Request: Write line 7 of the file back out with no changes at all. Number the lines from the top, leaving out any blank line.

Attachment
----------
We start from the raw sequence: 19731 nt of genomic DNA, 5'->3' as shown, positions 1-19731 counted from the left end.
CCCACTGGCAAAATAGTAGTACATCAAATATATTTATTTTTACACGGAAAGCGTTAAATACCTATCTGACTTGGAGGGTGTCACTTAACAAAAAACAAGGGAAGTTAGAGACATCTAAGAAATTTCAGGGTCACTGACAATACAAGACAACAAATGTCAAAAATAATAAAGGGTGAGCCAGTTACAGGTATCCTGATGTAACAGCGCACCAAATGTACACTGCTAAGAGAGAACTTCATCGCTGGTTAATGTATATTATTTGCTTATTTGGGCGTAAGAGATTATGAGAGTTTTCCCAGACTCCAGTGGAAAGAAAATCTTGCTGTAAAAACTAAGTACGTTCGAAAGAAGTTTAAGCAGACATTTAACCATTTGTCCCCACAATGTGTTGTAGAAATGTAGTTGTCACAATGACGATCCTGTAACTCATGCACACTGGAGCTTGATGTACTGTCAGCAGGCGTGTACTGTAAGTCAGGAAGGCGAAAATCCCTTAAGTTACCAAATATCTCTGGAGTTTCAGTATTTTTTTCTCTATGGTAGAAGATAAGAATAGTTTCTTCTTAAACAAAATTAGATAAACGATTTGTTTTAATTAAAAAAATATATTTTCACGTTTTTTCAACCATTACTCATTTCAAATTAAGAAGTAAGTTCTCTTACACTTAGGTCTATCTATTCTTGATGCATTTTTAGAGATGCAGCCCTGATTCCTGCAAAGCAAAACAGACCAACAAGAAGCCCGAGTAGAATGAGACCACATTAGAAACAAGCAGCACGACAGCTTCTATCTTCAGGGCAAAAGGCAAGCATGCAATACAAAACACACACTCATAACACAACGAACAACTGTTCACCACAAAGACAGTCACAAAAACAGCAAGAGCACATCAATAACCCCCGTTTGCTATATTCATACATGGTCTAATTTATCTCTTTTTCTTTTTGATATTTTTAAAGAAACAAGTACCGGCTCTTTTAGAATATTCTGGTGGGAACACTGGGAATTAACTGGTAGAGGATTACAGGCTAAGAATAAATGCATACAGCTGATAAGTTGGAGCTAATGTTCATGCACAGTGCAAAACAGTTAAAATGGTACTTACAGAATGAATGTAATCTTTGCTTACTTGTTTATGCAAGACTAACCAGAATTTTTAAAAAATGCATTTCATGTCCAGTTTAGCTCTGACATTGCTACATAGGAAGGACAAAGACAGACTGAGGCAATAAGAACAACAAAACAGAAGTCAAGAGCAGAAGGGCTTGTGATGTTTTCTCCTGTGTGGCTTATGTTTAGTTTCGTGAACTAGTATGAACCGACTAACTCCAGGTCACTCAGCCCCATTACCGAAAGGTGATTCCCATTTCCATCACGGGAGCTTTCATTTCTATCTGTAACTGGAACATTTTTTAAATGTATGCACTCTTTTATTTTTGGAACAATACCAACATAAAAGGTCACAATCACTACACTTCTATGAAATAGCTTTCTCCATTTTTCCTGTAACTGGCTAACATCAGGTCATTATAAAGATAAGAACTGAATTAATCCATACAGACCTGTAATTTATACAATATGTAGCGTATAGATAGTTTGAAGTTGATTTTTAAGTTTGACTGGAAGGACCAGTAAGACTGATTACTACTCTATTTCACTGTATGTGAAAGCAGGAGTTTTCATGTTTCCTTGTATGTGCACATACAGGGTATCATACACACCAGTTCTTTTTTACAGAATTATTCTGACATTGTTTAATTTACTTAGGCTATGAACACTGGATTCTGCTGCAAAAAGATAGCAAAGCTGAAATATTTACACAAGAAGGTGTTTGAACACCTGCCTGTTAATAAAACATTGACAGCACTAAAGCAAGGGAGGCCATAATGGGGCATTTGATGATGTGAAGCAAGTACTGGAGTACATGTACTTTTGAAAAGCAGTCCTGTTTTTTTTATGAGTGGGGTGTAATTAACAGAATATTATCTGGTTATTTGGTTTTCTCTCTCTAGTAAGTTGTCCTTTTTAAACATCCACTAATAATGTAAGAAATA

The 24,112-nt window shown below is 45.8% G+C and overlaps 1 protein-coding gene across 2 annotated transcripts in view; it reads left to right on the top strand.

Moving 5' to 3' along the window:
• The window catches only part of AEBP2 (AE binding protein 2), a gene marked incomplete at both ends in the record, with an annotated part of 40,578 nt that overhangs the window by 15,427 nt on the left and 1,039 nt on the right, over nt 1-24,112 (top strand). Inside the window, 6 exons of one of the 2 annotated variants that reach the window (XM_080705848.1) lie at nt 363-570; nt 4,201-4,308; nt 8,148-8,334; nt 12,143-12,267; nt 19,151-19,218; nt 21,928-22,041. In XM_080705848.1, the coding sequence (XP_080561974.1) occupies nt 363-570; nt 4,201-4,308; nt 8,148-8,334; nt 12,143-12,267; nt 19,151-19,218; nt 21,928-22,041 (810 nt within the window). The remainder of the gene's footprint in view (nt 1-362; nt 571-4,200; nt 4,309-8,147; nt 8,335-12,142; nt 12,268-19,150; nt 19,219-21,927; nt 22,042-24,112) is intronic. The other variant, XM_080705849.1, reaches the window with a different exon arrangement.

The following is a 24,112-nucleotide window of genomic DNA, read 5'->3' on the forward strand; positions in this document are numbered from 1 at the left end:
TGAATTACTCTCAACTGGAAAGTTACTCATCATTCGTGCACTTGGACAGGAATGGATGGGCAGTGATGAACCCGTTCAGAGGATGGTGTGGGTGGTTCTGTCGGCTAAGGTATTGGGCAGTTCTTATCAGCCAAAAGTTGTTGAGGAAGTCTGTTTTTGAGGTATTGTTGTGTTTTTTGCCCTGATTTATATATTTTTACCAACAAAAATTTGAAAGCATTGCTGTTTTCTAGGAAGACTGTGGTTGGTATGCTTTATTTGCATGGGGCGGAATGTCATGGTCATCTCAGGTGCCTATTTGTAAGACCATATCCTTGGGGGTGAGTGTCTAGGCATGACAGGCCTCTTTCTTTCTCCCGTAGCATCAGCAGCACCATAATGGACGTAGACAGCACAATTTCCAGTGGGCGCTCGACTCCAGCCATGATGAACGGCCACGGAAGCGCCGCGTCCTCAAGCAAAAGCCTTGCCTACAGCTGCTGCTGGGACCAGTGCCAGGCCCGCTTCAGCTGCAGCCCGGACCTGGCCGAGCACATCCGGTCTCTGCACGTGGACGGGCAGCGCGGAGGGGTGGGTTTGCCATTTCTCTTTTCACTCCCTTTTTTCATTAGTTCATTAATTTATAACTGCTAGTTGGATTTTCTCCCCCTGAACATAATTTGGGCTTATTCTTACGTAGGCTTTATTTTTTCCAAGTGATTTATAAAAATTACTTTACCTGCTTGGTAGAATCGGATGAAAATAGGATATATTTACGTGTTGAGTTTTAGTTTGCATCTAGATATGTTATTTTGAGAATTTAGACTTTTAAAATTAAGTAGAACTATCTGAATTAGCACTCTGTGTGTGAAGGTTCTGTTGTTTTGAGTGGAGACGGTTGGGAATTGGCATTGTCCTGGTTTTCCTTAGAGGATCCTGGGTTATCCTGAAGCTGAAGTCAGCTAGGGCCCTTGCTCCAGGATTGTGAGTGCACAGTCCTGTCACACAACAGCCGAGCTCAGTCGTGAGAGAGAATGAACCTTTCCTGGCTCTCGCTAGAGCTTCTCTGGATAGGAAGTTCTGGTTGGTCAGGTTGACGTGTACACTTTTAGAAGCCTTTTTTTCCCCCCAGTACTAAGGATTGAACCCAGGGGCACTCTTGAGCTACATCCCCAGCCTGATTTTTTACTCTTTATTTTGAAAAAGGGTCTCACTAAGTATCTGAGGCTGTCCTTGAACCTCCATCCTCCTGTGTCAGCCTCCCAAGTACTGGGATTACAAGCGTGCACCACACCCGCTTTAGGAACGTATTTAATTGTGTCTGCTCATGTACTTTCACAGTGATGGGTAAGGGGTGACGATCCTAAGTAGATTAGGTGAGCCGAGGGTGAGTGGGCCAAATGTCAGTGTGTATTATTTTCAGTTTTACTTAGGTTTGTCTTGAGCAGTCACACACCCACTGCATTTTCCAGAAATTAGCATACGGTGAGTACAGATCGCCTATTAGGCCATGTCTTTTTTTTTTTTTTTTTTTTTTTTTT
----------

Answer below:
TGAATTACTCTCAACTGGAAAGTTACTCATCATTCGTGCACTTGGACAGGAATGGATGGGCAGTGATGAACCCGTTCAGAGGATGGTGTGGGTGGTTCTGTCGGCTAAGGTATTGGGCAGTTCTTATCAGCCAAAAGTTGTTGAGGAAGTCTGTTTTTGAGGTATTGTTGTGTTTTTTGCCCTGATTTATATATTTTTACCAACAAAAATTTGAAAGCATTGCTGTTTTCTAGGAAGACTGTGGTTGGTATGCTTTATTTGCATGGGGCGGAATGTCATGGTCATCTCAGGTGCCTATTTGTAAGACCATATCCTTGGGGGTGAGTGTCTAGGCATGACAGGCCTCTTTCTTTCTCCCGTAGCATCAGCAGCACCATAATGGACGTAGACAGCACAATTTCCAGTGGGCGCTCGACTCCAGCCATGATGAACGGCCACGGAAGCGCCGCGTCCTCAAGCAAAAGCCTTGCCTACAGCTGCTGCTGGGACCAGTGCCAGGCCCGCTTCAGCTGCAGCCCGGACCTGGCCGAGCACATCCGGTCTCTGCACGTGGACGGGCAGCGCGGAGGGGTGGGTTTGCCATTTCTCTTTTCACTCCCTTTTTTCATTAGTTCATTAATTTATAACTGCTAGTTGGATTTTCTCCCCCTGAACATAATTTGGGCTTATTCTTACGTAGGCTTTATTTTTTCCAAGTGATTTATAAAAATTACTTTACCTGCTTGGTAGAATCGGATGAAAATAGGATATATTTACGTGTTGAGTTTTAGTTTGCATCTAGATATGTTATTTTGAGAATTTAGACTTTTAAAATTAAGTAGAACTATCTGAATTAGCACTCTGTGTGTGAAGGTTCTGTTGTTTTGAGTGGAGACGGTTGGGAATTGGCATTGTCCTGGTTTTCCTTAGAGGATCCTGGGTTATCCTGAAGCTGAAGTCAGCTAGGGCCCTTGCTCCAGGATTGTGAGTGCACAGTCCTGTCACACAACAGCCGAGCTCAGTCGTGAGAGAGAATGAACCTTTCCTGGCTCTCGCTAGAGCTTCTCTGGATAGGAAGTTCTGGTTGGTCAGGTTGACGTGTACACTTTTAGAAGCCTTTTTTTCCCCCCAGTACTAAGGATTGAACCCAGGGGCACTCTTGAGCTACATCCCCAGCCTGATTTTTTACTCTTTATTTTGAAAAAGGGTCTCACTAAGTATCTGAGGCTGTCCTTGAACCTCCATCCTCCTGTGTCAGCCTCCCAAGTACTGGGATTACAAGCGTGCACCACACCCGCTTTAGGAACGTATTTAATTGTGTCTGCTCATGTACTTTCACAGTGATGGGTAAGGGGTGACGATCCTAAGTAGATTAGGTGAGCCGAGGGTGAGTGGGCCAAATGTCAGTGTGTATTATTTTCAGTTTTACTTAGGTTTGTCTTGAGCAGTCACACACCCACTGCATTTTCCAGAAATTAGCATACGGTGAGTACAGATCGCCTATTAGGCCATGTCTTTTTTTTTTTTTTTTTTTTTTTTTT